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Plans for 21c Museum Hotel apparently back on track
Monday, November 23, 2009 by Austin Monitor
Despite reports to the contrary, the 21c Museum Hotel does expect to break ground in the immediate future, landowner Perry Lorenz assured the Waller Creek Citizen Advisory Committee, promising a question-and-answer session at next month’s meeting.
Originally slated to break ground at the beginning of this year, the project had apparently stalled, leading some to presume it was dead in the water. At the last meeting, Commissioner Ellie McKinney said that the failure of the hotel to materialize then made it difficult for commissioners believe it ever would. The Hotel 21c was one of those projects that epitomized what the Design Commission wants to see downtown.
So it’s not surprising McKinney would long to see construction begin on the 21c Museum Hotel, based on an existing building in Louisville, Kentucky. The developer’s unique focus on art and commerce is viewed as a potential antidote to urban blight. In Austin, the proposed property would be a 200-room hotel, combined with a contemporary art museum, at the corner of Red River and Cesar Chavez.
“It’s alive and it’s well and it’s for real,” Lorenz said. “And it’s going to provide the beginnings of a pretty significant tax base for the city.”
The proposed location is, of course, the one-time Vignette site. The Vignette plans, touted by then-Mayor Kirk Watson, went belly up during the dot-com bust. In some ways, however, this new model for development seems more true to the current downtown anti-sprawl, high-density ideal.
More specifically, the 21c Museum Hotel would be the first project to contribute incremental value to the Waller Creek tax-increment financing district. Commissioners agreed to put the hotel on their Dec. 3 agenda.
After his comments during citizen communications, Lorenz said the developer had already committed a substantial amount of money to the project, including coming up with the preliminary design for the hotel. Now, almost a year after the original proposed groundbreaking, the developer intends to move forward.
Planner Erica Leak also gave an update on the IH-35 makeover project. Construction around the IH-35 overpass, near the Austin Police Department headquarters, should be completed by this time next year.
The makeover project, first proposed in 2005 and designed by Cotera + Reed Architects, is intended to provide an evocative show with lighted curved arches on either side of the freeway. These arches, which Leak referred to as “stitches,” are designed to symbolically span the divide between downtown and East Austin.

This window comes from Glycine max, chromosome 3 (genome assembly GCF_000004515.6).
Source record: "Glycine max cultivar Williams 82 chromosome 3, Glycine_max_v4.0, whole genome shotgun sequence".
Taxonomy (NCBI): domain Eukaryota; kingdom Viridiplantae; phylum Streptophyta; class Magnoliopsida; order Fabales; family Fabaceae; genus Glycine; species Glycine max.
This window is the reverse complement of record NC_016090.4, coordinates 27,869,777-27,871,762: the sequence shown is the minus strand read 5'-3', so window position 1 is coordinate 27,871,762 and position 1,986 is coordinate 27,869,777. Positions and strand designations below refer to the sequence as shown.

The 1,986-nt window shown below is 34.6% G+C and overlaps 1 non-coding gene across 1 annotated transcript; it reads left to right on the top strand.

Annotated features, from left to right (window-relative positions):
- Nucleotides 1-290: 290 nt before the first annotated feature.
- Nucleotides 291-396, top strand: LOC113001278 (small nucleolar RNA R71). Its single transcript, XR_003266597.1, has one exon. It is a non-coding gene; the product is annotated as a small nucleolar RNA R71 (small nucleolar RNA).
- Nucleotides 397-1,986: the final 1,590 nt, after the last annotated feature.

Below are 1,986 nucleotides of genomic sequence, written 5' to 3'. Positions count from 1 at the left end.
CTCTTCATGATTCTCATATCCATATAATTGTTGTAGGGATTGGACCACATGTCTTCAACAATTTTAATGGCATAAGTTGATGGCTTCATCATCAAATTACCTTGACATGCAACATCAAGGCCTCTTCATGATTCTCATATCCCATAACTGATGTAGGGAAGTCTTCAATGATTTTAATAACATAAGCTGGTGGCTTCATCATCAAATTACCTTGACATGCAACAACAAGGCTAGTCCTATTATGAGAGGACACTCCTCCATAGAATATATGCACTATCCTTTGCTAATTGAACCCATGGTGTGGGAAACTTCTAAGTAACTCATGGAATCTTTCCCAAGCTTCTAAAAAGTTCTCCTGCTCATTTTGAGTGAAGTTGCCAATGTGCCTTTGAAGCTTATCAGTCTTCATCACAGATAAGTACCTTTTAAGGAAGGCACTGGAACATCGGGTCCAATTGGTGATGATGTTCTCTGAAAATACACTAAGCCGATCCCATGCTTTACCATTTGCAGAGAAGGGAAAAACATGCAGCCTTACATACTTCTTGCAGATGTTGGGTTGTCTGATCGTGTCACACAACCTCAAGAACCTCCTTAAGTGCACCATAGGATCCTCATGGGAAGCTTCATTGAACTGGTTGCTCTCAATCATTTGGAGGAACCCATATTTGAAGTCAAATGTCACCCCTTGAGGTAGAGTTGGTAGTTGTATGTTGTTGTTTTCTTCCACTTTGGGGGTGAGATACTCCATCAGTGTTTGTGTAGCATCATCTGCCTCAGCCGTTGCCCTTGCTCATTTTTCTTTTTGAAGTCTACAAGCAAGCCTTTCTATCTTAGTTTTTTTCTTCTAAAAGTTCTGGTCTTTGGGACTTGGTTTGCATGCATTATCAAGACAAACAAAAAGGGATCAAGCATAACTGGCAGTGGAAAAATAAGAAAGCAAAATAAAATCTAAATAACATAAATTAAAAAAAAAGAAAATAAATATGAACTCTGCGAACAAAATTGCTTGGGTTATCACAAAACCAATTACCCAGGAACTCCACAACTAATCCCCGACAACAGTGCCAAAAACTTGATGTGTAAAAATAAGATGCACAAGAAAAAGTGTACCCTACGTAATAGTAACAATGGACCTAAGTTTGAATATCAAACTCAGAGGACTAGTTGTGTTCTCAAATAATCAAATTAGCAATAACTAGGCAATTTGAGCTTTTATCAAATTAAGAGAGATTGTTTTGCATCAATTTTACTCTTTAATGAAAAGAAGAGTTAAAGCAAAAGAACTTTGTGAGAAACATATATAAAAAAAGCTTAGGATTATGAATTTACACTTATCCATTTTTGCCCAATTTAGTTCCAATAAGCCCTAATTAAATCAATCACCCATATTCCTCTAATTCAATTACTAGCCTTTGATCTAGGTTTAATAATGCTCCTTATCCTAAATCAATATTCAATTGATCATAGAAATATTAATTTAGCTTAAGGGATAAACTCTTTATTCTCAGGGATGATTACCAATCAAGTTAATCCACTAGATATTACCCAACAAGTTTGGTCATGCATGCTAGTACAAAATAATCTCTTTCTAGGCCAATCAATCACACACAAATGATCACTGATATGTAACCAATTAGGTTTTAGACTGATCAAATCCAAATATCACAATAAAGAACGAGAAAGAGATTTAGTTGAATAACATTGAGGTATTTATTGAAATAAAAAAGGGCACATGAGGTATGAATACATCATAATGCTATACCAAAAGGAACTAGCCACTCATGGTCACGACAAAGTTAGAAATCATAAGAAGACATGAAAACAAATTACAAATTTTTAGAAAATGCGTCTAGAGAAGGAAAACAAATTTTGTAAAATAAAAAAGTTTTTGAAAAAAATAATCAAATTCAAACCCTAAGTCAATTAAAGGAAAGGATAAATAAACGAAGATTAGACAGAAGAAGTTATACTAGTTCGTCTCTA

Commissioners expressed some concern that these lighting elements and the revamping of the existing parking lot under the freeway would eliminate 40 parking spots under the freeway deck, but Commissioner Ted Siff pointed out that it was appropriate that the city conform to its own standards.
“The same parking lot rules that apply to everyone else ought to apply to the city itself,” Siff told fellow commissioners. “For me, the equitable application of the law outweighs the fact we may be losing some needed parking spots.”
And in an update on the tunnel project, city planner Tonya Swartendruber provided some photographic examples of the Museum Reach in downtown San Antonio, noting specific details of the project, such as incorporating the infrastructure of the tunnel itself and the inclusion of public art in the new stretch of the River Walk.
“I think we’re leaps and bounds ahead of them,” Commissioner Jude Galligan observed. “I really want us to activate our own trail, to make it active.”
Swartendruber did add that her pictures of the Museum Reach were taken at 5pm on a Monday, a far different scene than on a weekend.
In another presentation to the commissioners, Gary Jackson provided a look at the new boathouse on the shores of Lady Bird Lake, which will accommodate the storage of boats as well as provide space for public events and a potential area for a for-profit vendor.
To provide screening between the boathouse and the new Four Seasons property, the city will be purchasing land from the Four Seasons at pre-development rates. Commissioners found that interesting, noting that the land could be sold and used, at a premium, for some other purpose once the proper buffer has been built.
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